Annex One: Process and methods for developing this Briefing

Process of development

This Briefing was developed in accordance with the Public Service Act 2020 requirements for Long-term Insights Briefings, and informed by guidance prepared by the Department of the Prime Minister and Cabinet (DPMC). The development of a Long-term Insights Briefing requires two steps of public consultation: the first to inform the Chief Executive’s selection of a subject, and the second on a draft Briefing.

Our approach to this has involved seeking written submissions during public consultation phases, as well as meeting in person with a range of people and organisations to inform our thinking throughout the process. We grouped our work into three main phases. See our website for copies of all key documents.

Our Long-term Insights Briefing on the future of business for Aotearoa New Zealand

Phase 1: Selection of the subject of the Briefing

MBIE began engaging on its proposed subject at the end of July 2021, supported by a consultation document published on MBIE’s website. This engagement tested six potential trends that could be explored in the context of the Future of Business. These were: stakeholder capitalism, Māori business, Pacific business, social/purpose-driven enterprises, circular business, and advanced digital businesses.

What does the future of business for Aotearoa New Zealand look like?

We received feedback from 31 individuals or organisations: 15 businesses or business groups; six Māori businesses; seven government agencies; one academic and two labour/population representative groups. A summary of feedback from Phase 1 is published separately on the MBIE website.

Draft Long-term Insights Briefing on the future of business for Aotearoa New Zealand

Following this process, MBIE chose the subject Future of Business for Aotearoa New Zealand, with two ‘deep dive’ themes: purpose-led business and the use of blockchain technology. This decision took into consideration the consultation feedback, as well as other factors such as resourcing, expertise and where MBIE could add the most value.

Phase 2: Development of draft Briefing

For the development of the draft Briefing MBIE received input from an additional 32 individuals or organisations (most different to those involved in the subject selection stage); 12 businesses or business groups; eight Māori businesses; five government agencies; and seven academics/thought leaders.

Phase 3: Finalisation of the Briefing

A second public consultation period in May–June 2022 allowed us to test our ideas more widely. This involved publishing the draft Briefing on MBIE’s website and inviting submissions or engagement with us through public and targeted communications. Through this period we hosted two public webinars, 15 meetings or workshops, and received 23 written submissions. A summary of the feedback received is available separately on the MBIE website.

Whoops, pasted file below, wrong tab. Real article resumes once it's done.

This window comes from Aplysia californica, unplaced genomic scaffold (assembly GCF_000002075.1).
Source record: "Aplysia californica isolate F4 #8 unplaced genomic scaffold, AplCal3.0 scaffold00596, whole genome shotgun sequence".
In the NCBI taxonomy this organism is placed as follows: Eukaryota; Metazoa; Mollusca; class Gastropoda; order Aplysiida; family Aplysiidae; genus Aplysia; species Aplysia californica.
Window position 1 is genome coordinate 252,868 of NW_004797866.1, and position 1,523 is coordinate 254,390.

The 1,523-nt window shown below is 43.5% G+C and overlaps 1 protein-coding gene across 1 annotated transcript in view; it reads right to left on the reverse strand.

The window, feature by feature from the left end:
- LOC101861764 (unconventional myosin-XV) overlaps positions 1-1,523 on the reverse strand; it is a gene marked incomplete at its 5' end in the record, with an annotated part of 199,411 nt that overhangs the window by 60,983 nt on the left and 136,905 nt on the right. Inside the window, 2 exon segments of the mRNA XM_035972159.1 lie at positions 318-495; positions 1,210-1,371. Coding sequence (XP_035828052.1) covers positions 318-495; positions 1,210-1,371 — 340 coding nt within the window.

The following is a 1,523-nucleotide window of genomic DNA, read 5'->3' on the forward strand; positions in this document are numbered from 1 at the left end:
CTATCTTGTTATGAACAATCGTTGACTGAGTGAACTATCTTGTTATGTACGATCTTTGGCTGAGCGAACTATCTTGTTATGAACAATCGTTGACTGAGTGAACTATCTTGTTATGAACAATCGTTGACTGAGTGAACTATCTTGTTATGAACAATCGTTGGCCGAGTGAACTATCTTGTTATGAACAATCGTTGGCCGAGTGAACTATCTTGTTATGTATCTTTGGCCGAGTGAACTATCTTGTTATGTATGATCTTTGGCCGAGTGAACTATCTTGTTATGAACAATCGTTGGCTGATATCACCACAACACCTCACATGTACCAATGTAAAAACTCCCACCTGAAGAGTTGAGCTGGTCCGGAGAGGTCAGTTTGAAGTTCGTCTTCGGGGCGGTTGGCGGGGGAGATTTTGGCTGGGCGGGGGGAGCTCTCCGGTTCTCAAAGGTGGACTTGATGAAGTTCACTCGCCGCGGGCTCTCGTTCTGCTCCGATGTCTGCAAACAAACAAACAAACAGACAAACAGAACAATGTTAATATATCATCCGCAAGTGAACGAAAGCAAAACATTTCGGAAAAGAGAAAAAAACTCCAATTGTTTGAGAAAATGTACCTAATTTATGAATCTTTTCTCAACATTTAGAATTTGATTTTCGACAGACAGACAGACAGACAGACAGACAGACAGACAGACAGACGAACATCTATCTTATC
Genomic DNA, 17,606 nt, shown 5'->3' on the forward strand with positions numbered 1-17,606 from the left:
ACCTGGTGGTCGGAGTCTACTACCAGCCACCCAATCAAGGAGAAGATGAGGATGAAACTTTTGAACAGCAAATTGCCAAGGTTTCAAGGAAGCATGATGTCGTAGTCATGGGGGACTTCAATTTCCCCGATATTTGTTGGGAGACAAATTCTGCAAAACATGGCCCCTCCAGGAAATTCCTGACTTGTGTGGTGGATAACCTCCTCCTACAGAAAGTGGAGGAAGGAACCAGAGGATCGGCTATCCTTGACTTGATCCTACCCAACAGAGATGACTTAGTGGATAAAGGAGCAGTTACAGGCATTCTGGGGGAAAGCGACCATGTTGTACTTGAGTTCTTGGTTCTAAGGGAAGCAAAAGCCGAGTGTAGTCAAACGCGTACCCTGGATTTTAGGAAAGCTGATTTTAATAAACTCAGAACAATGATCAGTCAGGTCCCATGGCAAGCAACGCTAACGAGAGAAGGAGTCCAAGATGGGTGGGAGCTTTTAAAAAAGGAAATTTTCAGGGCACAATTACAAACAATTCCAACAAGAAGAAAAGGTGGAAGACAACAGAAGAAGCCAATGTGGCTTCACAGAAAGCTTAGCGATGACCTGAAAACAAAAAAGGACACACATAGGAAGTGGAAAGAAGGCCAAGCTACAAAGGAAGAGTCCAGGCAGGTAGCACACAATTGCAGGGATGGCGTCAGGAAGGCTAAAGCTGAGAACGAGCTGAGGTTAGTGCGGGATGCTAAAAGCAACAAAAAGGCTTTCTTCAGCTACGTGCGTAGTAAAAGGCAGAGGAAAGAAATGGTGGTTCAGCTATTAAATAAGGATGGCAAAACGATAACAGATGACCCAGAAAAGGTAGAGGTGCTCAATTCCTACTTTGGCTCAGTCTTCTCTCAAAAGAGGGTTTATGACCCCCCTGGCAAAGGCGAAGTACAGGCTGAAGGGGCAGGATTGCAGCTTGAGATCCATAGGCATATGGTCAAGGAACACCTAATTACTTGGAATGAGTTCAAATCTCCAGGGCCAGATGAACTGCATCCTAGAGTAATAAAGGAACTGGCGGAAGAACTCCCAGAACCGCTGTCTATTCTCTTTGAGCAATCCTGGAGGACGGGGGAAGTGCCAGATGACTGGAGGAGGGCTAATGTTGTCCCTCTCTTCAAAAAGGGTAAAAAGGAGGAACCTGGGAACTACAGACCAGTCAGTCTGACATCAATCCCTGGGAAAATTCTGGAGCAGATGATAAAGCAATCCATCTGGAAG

Futures thinking tools

We used a range of long-term or futures thinking tools to develop our insights, supported by guidance from DPMC (DPMC: The Policy Project, 2022).


Used at the early stages of the project to structure our identification of drivers, megatrends and business trends using a range of types of information, from formal to informal or speculative, and across ‘STEEPV’ categories of ‘social, technological, economic, environmental, political, and values’.

Trend analysis

Drawing on a LEnS model which recognises trends as being linear, cyclical or exponential, the latter driving complex system-wide impacts (World Economic Forum, 2021).

Futures triangle

We drew on the futures triangle framework, a foresight tool developed by Sohail Inayatullah that uses three forces: the weight/strength of history, the push of today, and the pull of the future. We modified this by drawing on Māori concepts of past, present and future, represented as pae mahara, pae herenga and pae tawhiti:

Pae means a platform, or horizontal surface. We think of this as a vantage point for considering the future.

Mahara means to remember or bear in mind. For Māori, the memory and mana of tūpuna is taken into consideration in decisions for the future, reflected in the whakataukī “ka mua, ka muri” – walking backwards into the future. We used this to reflect on how business has evolved over the past hundreds of years in Aotearoa and how this creates patterns of business practice that may have persisted or be changing.

Herenga means obligation, requirement, connection. This relates to the global drivers such as climate change and demographic change that are influencing the context for business.

Tawhiti means the distance, horizon, or in the long term. The pae tawhiti sections draw on the thinking developed as part of pae mahara and pae herenga. Pae tawhiti is important to envision the future, as well as to inform pae herenga, the decisions of today.

Futures cone

The Futures cone model, Figure 7 is often used to classify a range of alternative futures (Voros, 2003). This Briefing has a focus on trends that inform probable futures, as well as some wider possible or unlikely futures reflecting uncertainties and assumptions. We have not focused on projected or preferable futures.

Figure 8: Adaptation of the Futures cone, used to explore the Future of Business in this Briefing.
See text of image in accordion.